Etymology 1 edit
- (countable, uncountable) Aromatic or pungent plant matter (usually dried) used to season or flavour food.
- (uncountable) The quality of being spicy.
- Synonym: spiciness
- What spice level do you want for your pad thai? I recommend mild.
- (figurative, uncountable) Appeal, interest; an attribute that makes something appealing, interesting, or engaging.
- 1979 April 28, Allen Young, “The Joy of Gay Lit”, in Gay Community News, page 20:
- A 18-year-old high school student who thinks she has it more together than her fellow students and who looks to both Leslie and Bernie to provide friendship and spice in her life.
- (uncountable) A synthetic cannabinoid drug.
- (uncountable, Yorkshire) Sweets, candy.
- (obsolete) Species; kind.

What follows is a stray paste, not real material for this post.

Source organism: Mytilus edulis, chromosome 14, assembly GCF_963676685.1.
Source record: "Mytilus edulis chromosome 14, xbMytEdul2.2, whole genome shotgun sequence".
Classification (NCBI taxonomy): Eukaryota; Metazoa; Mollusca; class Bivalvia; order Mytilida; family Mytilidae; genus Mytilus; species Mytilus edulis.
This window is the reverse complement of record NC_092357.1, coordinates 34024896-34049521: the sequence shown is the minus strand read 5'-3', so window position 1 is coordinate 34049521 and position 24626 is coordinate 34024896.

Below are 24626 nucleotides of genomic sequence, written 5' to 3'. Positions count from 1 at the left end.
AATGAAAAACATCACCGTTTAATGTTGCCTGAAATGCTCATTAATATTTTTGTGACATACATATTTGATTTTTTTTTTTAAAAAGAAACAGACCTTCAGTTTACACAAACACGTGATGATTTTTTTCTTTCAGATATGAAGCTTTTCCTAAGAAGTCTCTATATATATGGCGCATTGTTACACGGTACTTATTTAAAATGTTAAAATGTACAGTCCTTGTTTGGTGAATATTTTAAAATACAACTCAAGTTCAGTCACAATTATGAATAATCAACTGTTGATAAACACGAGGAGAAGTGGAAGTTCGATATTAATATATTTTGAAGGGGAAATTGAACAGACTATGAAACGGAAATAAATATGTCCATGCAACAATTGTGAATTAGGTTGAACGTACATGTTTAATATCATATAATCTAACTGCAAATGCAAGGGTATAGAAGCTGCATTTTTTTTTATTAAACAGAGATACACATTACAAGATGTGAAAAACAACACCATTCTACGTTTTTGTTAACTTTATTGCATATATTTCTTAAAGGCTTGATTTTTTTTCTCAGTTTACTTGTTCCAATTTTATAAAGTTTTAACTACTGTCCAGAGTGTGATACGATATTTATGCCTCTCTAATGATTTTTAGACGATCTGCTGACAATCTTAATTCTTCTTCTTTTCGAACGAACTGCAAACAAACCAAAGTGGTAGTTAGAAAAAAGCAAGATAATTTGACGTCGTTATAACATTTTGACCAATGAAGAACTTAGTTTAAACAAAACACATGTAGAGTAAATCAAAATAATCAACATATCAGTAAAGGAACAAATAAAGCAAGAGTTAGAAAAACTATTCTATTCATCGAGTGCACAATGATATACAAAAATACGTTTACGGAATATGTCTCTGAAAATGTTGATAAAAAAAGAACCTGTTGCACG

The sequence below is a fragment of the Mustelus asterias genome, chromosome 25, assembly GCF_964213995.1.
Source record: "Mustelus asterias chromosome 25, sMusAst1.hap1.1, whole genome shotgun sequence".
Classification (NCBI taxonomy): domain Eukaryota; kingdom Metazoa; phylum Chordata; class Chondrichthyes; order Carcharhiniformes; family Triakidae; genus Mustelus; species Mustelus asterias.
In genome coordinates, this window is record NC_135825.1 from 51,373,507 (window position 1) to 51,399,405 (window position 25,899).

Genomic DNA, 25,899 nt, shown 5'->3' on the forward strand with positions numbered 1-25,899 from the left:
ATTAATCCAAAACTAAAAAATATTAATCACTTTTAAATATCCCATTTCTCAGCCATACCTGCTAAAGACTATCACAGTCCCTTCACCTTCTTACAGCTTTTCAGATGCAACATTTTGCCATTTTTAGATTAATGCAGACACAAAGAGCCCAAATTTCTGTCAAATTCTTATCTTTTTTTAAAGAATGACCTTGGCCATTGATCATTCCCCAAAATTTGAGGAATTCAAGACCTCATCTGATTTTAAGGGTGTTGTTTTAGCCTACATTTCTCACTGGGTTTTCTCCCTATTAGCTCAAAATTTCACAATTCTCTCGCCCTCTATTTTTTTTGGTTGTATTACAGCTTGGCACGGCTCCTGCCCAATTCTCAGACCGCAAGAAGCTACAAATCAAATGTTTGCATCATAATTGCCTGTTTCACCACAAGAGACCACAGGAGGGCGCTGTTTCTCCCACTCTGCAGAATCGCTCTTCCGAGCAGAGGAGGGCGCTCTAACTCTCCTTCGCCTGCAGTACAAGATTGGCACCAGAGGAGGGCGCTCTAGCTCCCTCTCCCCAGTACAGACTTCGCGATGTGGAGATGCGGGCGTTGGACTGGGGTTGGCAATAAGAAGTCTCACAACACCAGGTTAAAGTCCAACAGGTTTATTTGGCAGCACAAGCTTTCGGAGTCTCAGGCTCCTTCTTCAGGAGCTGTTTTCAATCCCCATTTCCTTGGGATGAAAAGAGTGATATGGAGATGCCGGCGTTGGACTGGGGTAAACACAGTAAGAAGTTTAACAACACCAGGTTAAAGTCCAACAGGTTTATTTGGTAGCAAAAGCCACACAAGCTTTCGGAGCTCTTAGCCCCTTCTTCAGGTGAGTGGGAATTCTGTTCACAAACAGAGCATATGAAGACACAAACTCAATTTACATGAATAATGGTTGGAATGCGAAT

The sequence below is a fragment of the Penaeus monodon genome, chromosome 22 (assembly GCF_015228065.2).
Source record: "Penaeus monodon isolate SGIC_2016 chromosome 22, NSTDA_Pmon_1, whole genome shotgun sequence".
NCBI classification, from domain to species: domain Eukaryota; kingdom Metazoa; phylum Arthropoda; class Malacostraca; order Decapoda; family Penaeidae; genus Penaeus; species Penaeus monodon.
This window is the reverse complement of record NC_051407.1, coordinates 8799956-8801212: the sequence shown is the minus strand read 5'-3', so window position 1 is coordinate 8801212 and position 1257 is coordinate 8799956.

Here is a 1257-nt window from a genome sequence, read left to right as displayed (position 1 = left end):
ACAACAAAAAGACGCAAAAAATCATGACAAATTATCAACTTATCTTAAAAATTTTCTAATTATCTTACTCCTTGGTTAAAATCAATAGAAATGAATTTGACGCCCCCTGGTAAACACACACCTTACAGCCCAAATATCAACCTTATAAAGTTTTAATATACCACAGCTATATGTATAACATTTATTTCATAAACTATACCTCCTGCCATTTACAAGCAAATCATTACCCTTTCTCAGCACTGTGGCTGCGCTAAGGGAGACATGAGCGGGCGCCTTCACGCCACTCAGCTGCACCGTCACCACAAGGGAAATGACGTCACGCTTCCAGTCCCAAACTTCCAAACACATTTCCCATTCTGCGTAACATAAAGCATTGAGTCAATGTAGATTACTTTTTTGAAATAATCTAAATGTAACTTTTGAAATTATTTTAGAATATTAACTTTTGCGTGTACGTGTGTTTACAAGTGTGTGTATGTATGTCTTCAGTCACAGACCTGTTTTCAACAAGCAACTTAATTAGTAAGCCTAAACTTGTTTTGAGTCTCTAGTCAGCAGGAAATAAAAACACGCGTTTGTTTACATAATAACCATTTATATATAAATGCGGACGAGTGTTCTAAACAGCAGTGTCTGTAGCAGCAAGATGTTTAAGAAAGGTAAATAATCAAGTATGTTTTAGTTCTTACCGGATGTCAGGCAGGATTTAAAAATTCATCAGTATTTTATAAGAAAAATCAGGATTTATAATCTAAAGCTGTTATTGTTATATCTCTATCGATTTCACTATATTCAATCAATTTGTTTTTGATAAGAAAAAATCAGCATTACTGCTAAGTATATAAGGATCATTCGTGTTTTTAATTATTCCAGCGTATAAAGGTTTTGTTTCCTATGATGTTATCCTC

- A characteristic touch or taste; smack; flavour.
- An aromatic odour.
- See also Thesaurus:seasoning
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Etymology 2 edit
Formed by analogy with lice and mice as the plurals of louse and mouse. First attested use Christopher Morley in “Morley's Magnum” (1935). Made popular by Robert A. Heinlein in Time Enough for Love (1973).
Lower Sorbian edit
Middle English edit
Alternative forms edit
spice (plural spices)
- spices (powders used to flavour meals or dishes):
- Spices as used as scents or to enhance the smell of something.
- Spices as used in medicinal preparations; by extension, medicine in general.
- Spices as used in alchemical preparations.
- A variety, sort, or kind of something:
- A distinct kind of creature; a species.
- A type of disease or affliction.
- A type of sinful behaviour or action; an action or behaviour in general.
- A part, especially of a discipline or line of study.
- A seeming or presence; the way something looks from the outside:
- A meal (usually sweet) incorporating spices.
- A plant which spices are made from.
- (rare) A complimentary appellation.